This lifestyle certainly has its challenges, I’ve been broke more times than I can count but I truly believe that it’s better to fail at what you love than succeed in a job you hate. We learn more through failure than success and whilst the journey here hasn’t been easy, I don’t regret a thing. If you take one message from this article remember this. The outdoors isn’t exclusive, good or bad months, it’s there for you. There’s healing, inspiration, support and love in simply going for a walk. I learnt so much over the last five years and I’m now running expeditions for clients in the Arctic Circle.
I may ramble on about how great Berghaus products are, but I remember the times their products kept me warm in the bad times not just the good. So, here’s a little look at my day-to-day Arctic vanlife (I often meet up with other likeminded adventurers and share these stories on my YouTube – watch below).
Road Trip Home
After a year of adventures, it was time to head back to the UK and an excuse for me to cram in one last mega road trip. My plan was to drive seven hundred miles from the Arctic Circle to the south-western national parks surrounding Geiranger with one of my best mates.
The roads over Saltfjellet National Park were absolutely deadly and a HGV actually took a corner to fast on ice, almost took us off the road, ripped off a mirror, smashed a window, destroyed the rear air vent and damaged my rear mounted bicycle…that was within forty eight hours of the journey. The route I’d devised took us to some of Norway’s biggest peaks and most impressive fjords – a real challenge due to winter road closures. With winter always on our tail, it came to a dramatic finale when we had all four wheels fighting to climb the 852m switchback out of Geirangerfjord. It was at this point that we decided that without studded tyres it was no longer sensible to tackle remote mountain roads!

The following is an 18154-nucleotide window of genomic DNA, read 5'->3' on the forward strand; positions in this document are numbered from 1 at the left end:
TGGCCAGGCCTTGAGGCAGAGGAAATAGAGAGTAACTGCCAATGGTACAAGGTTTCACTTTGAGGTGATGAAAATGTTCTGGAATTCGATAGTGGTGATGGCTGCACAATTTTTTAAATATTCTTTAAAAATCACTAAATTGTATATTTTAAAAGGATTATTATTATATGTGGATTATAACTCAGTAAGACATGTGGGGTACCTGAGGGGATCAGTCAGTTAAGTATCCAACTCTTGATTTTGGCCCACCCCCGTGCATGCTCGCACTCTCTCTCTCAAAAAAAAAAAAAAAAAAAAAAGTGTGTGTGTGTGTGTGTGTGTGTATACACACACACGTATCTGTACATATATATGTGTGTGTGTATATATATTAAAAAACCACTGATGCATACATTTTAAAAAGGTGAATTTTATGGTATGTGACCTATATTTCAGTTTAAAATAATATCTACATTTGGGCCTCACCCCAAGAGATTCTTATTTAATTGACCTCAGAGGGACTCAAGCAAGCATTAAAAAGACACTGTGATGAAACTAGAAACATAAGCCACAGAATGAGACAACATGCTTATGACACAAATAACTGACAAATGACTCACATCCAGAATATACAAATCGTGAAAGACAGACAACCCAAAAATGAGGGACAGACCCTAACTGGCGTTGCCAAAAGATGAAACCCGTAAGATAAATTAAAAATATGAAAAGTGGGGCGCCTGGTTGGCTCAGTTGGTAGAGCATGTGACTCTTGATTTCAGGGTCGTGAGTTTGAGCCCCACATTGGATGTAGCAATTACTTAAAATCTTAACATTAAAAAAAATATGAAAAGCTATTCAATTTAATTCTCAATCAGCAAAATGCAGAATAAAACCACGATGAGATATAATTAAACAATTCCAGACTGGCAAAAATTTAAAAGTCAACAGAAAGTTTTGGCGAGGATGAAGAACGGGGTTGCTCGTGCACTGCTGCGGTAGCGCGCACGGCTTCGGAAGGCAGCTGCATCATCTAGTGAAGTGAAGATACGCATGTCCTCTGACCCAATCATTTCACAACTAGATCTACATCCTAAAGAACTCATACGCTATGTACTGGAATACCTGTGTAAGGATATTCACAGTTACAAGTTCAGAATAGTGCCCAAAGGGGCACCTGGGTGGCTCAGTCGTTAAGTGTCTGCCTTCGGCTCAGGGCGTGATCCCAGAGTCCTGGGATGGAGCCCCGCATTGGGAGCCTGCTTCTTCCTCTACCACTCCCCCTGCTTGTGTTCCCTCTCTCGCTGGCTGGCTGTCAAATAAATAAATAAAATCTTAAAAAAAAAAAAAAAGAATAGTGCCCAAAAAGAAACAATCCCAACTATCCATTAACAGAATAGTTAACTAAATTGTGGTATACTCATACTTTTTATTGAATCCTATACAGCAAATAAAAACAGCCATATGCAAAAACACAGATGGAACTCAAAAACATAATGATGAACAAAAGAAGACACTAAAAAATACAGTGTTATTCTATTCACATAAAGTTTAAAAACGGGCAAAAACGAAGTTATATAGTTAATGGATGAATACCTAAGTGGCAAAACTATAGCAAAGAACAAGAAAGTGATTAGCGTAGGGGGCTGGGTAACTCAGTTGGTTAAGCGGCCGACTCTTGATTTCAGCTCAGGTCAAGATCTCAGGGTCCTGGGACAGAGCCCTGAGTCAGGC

After several days of exploring the South Western national parks I dropped Ben off at Oslo airport and drove through seven countries and thirteen hundred miles in two days.
I’m now back in the UK and based in an overlanding workshop where I’m rebuilding my home-on-wheels ready for another year on the road (the full build will be featured on my website & YouTube channel). In January 2020:
-I’ll be heading back to the Arctic Circle
-Yosemite in April and;
-in May I’ll be hitting the road for a month of European adventures!
I’ve worked tirelessly over the past five years to create a professional framework that supports long-term adventure. Whilst it can be challenging, I’d have it no other way. It’s all too easy to settle for what’s comfortable…but it’s only when you step outside your comfort zone that life gets interesting!